When I was twenty-one, I developed a profound fear of vomiting in public, and as a consequence I gradually stopped going out in case I fell ill and vomited in public, and I also feared that I might faint. In consequence, over a period of two years, I developed a severe compulsion to avoid going out—in reality, my “vomit phobia” morphed into full-blown agoraphobia (the fear of public spaces). Unconsciously, I had taken the decision that if I were to avoid going out in public, I would not embarrass myself by being taken ill suddenly. I did not make the connections at age twenty-one, and in the 1960s, few GP's had any real skills in dealing with mental health issues. I was prescribed tranquillisers and left to cope as best I could. I carried on with life, incrementally avoiding more and more of normal living. I had finished higher education at polytechnic, but felt totally unable to force myself to further my career by seeking a job. I dare not step outside the door. The “low-point” or crisis arrived when my husband was promoted and we moved geographical area, far away from my support network of family and friends. I realised, as it became increasingly difficult to even go out of the house to take my dog for a walk, that I had been reduced to living what I termed “a half-life”. I was then aged twenty-three—hardly a stimulating way to live, and it was causing conflict in my marriage. Through sheer determination and desperation, I managed to access a psychologist who introduced me to a systematic desensitisation programme (as I describe in Chapters Six and Seven). Over the following six months, I gradually returned to being able to live normally. I felt well enough to apply for a job and go to work daily for the next two years. Then, my husband and I were confident enough in my recovery to decide to try for a baby. The systematic desensitisation programme revolutionised my life.

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Chapter Six - Breathing and Relaxation

Fear, Rhona M. Karnac Books ePub

Deep breathing

Many people, when very anxious, involuntarily start to hyperventilate. It is partially as a result of this that an individual feels breathless during a panic attack as if she cannot catch her breath. In reality the individual is suffering from too high a concentration of oxygen in relation to the carbon dioxide in her system. In order to stop this, you can help as a therapist by teaching your client to breathe into a paper bag (not a plastic bag, because this can be dangerous and lead to suffocation). When one breathes into a paper bag for a few minutes, rather than into the atmosphere, it changes the ratio of carbon dioxide to oxygen in the blood. One breathes back the carbon dioxide that is in the bag.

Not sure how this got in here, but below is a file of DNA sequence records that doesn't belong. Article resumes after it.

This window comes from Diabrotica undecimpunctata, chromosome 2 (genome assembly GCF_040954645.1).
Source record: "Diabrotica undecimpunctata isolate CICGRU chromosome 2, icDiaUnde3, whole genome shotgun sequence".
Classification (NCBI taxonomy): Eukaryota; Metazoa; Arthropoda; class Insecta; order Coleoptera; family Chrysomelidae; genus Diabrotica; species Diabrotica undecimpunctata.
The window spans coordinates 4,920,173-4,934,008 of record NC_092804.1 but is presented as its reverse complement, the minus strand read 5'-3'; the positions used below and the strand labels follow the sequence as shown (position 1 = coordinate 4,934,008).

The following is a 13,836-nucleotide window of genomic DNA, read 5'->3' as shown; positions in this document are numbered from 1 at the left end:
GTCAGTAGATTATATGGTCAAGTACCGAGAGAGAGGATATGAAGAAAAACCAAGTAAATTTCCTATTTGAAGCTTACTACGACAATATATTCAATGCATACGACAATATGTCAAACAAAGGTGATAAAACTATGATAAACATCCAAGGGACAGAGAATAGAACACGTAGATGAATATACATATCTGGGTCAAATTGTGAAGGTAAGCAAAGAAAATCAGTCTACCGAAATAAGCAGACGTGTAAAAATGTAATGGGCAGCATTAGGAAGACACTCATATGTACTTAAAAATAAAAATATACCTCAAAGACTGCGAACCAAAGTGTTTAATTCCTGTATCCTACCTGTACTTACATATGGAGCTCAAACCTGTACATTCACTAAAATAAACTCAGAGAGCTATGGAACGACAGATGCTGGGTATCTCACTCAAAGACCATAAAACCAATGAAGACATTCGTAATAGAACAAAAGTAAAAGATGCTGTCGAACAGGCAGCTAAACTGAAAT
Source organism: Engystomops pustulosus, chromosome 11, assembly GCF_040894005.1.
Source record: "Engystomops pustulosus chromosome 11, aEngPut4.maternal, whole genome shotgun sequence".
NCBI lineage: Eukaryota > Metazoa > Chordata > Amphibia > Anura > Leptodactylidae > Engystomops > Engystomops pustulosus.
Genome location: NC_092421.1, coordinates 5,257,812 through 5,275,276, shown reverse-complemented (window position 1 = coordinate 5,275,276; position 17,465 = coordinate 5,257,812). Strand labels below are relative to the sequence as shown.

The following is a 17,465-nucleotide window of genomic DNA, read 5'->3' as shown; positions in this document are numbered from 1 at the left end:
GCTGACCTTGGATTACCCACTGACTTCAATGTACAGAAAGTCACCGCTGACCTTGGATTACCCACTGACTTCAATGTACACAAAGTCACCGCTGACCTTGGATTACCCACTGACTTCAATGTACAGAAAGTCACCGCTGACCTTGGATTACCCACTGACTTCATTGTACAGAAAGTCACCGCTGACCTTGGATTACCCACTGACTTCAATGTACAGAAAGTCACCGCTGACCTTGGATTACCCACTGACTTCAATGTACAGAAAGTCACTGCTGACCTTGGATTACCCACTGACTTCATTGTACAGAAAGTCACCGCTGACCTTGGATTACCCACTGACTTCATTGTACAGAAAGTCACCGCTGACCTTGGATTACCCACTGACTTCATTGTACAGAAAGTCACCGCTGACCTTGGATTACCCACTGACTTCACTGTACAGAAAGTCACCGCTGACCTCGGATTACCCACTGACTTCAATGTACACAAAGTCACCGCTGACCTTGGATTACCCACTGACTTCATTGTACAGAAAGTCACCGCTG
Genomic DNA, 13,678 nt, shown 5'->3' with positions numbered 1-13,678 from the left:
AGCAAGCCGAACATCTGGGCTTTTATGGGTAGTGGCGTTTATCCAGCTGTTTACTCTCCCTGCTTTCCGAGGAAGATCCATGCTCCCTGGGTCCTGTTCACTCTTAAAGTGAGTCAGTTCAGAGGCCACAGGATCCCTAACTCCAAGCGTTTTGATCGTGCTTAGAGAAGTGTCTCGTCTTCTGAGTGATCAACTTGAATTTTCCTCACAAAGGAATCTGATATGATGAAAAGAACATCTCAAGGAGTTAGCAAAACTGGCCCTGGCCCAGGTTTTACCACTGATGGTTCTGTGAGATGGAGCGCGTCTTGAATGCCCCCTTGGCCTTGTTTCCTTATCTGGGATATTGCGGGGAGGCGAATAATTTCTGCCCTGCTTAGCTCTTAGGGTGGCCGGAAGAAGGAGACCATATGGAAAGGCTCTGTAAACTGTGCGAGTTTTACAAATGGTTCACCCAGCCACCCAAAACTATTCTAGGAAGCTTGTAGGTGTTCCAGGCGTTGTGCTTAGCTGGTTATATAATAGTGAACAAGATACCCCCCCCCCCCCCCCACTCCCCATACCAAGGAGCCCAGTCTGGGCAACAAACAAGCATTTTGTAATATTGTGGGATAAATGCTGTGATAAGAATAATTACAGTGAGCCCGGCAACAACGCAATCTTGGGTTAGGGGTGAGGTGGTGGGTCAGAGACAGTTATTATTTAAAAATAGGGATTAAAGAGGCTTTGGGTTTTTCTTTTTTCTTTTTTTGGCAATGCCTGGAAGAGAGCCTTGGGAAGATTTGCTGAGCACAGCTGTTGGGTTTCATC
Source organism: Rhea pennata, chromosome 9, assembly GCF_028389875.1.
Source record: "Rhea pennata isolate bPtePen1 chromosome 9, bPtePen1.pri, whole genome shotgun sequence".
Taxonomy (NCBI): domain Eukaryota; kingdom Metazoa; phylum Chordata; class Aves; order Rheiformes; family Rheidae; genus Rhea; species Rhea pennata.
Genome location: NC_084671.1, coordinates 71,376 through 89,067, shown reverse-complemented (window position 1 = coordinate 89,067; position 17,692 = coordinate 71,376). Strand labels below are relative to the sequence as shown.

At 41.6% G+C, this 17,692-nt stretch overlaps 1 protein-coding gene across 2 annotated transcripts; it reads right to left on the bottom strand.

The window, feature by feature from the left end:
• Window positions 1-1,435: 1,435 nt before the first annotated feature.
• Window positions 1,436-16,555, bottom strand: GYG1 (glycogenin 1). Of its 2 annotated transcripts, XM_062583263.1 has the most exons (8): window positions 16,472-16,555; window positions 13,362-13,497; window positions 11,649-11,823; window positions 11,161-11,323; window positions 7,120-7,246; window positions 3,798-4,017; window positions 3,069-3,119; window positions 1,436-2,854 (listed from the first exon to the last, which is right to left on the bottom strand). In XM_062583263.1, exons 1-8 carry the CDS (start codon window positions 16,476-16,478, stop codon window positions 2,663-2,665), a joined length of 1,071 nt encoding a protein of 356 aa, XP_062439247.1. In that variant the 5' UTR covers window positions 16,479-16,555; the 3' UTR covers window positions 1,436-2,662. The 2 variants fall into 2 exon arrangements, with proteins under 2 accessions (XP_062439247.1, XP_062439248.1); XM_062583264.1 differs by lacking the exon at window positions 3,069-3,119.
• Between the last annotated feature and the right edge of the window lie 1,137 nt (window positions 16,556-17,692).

It can also help to tell your client to practise what is known as seven to eleven breathing. This entails inhaling to the count of seven, and then exhaling, counting from seven to eleven. Your client will become calmer if she does this for a few minutes. It can also be carried out less visibly than making use of a paper bag. As a consequence of breathing in this way, your client will start to feel less panicky.

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Chapter Nine - Case Study: Using Systematic Desensitisation to Recover from Driving Phobia

Fear, Rhona M. Karnac Books ePub

Introduction

This case study tells us about a woman in her thirties, “Amy”, with whom I worked on a short-term, employer-paid counselling contract. This is fortunate, because it serves to prove that huge changes can be achieved within just twelve counselling sessions.

Why was this client suffering from a driving phobia?

Amy asked her employees if she could come to see me because she had started to find it difficult to complete her journey to work every day. In the earlier years of her employment, she had driven herself to her place of work, but for the past three years she had been unable to confront the reality of driving herself anywhere, even within the locality of her home town. Recently, this phobia had grown more pronounced and she now found that she could not even countenance being a passenger in anyone's car. Consequently, she was no longer able to travel to work with a colleague, so she had resorted to travelling by bus. This was highly inconvenient because it involved her changing bus routes in the centre of town in order to take a second bus to reach her office. In consequence, it was taking her an hour and a half to complete her journey to work whereas she had been used to allowing just twenty minutes. Fortunately, she had retained the ownership of her own car, and this gave her access to the practice entailed in helping her to recover from her driving phobia.